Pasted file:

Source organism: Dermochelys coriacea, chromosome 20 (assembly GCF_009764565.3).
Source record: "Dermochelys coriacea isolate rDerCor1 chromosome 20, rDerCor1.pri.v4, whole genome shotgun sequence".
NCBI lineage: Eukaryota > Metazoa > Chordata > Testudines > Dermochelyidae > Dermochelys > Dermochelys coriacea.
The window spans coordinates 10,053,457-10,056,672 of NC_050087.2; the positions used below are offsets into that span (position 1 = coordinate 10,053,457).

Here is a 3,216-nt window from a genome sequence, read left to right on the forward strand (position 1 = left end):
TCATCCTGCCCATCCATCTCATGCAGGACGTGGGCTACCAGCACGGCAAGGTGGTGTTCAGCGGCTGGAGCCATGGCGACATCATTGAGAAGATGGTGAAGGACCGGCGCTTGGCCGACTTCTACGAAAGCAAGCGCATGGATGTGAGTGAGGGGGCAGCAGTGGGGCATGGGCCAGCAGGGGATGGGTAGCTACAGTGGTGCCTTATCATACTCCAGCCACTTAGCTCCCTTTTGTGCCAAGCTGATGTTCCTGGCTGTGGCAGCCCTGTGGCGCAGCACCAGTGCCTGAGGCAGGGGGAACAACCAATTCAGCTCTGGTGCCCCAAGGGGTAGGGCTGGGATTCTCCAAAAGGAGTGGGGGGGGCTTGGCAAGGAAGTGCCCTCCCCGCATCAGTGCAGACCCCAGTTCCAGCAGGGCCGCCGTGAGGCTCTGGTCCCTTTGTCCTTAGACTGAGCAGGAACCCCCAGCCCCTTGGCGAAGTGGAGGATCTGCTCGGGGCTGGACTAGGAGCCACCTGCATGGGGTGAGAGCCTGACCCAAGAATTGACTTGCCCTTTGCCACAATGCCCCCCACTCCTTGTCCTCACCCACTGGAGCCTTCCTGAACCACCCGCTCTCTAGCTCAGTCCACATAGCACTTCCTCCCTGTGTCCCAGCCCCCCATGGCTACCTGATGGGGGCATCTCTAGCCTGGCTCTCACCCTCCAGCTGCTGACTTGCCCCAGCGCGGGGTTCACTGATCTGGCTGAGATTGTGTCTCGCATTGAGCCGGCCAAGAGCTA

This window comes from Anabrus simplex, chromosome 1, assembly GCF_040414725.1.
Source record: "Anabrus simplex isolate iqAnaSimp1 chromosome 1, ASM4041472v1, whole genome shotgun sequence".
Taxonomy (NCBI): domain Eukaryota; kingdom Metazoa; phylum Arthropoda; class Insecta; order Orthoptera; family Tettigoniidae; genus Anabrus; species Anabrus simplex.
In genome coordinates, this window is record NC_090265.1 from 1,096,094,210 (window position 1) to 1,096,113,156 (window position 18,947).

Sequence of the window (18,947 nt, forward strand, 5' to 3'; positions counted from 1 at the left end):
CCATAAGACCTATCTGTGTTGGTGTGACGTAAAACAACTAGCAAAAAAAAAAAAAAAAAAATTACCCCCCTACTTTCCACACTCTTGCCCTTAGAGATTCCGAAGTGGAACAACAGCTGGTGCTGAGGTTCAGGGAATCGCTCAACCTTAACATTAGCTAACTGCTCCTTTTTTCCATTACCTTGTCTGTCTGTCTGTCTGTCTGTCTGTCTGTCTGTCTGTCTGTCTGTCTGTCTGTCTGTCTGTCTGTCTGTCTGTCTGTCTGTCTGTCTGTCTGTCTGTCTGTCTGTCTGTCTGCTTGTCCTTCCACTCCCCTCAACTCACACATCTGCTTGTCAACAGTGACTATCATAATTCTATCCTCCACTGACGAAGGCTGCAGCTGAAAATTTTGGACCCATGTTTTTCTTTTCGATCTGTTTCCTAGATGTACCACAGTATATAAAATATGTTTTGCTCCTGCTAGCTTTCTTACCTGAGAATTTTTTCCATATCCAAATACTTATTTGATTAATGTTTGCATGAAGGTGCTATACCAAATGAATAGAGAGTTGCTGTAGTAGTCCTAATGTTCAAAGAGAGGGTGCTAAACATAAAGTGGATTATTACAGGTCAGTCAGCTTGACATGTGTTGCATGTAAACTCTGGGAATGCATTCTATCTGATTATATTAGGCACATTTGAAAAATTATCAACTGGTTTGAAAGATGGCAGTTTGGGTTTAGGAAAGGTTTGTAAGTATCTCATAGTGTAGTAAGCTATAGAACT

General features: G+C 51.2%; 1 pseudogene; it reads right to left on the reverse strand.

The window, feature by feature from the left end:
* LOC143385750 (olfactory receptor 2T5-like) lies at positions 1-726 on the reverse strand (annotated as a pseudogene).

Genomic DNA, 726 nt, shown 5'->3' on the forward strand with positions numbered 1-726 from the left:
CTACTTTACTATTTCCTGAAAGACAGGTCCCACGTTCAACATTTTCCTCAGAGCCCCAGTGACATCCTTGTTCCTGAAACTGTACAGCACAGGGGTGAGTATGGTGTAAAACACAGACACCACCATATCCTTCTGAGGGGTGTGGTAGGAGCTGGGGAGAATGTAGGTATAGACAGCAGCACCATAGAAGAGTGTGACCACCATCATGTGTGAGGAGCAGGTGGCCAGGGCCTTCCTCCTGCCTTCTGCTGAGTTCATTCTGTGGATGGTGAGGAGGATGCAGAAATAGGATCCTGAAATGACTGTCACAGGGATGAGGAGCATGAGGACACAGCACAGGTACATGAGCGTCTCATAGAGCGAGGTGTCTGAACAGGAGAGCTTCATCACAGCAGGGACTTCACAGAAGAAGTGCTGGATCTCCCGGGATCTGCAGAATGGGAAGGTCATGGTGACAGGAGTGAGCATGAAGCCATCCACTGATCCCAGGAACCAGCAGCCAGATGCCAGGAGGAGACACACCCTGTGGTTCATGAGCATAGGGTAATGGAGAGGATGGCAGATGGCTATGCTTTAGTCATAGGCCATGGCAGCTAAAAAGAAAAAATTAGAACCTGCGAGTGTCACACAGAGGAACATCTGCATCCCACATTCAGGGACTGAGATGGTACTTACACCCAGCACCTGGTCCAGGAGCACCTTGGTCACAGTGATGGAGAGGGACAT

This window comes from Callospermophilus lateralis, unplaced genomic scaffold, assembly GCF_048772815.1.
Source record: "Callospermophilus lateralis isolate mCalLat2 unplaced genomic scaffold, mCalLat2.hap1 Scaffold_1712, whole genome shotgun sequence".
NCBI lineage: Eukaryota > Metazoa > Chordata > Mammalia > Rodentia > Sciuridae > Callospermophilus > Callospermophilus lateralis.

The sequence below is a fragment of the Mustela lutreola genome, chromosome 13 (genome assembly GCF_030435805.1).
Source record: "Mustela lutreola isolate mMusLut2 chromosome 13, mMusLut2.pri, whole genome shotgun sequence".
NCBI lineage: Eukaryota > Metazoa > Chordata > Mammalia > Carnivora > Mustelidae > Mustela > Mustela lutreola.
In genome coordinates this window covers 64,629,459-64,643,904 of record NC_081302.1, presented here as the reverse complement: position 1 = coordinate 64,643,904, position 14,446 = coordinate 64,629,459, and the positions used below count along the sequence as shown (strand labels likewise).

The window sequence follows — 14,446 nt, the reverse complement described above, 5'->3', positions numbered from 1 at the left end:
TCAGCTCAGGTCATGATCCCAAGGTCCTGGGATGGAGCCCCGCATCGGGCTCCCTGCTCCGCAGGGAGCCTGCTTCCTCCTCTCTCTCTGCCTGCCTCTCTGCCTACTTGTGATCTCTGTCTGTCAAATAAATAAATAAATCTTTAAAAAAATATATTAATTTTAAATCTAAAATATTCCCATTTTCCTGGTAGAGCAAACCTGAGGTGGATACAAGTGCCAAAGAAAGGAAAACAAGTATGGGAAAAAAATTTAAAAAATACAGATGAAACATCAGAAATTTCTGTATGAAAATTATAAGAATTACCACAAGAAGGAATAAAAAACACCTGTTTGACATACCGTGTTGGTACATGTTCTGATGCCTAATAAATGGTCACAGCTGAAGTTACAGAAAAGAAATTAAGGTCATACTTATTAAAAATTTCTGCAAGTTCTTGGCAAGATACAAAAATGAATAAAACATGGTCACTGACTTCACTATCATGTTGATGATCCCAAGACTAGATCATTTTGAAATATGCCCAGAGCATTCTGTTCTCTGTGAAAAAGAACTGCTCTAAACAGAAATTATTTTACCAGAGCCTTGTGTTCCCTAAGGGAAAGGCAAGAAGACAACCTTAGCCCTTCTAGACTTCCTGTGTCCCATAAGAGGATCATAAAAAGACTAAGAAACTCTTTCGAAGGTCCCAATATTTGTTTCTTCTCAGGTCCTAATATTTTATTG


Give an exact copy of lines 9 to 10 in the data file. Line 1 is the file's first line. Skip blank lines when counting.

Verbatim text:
Taxonomy (NCBI): domain Eukaryota; kingdom Metazoa; phylum Arthropoda; class Insecta; order Orthoptera; family Tettigoniidae; genus Anabrus; species Anabrus simplex.
In genome coordinates, this window is record NC_090265.1 from 1,096,094,210 (window position 1) to 1,096,113,156 (window position 18,947).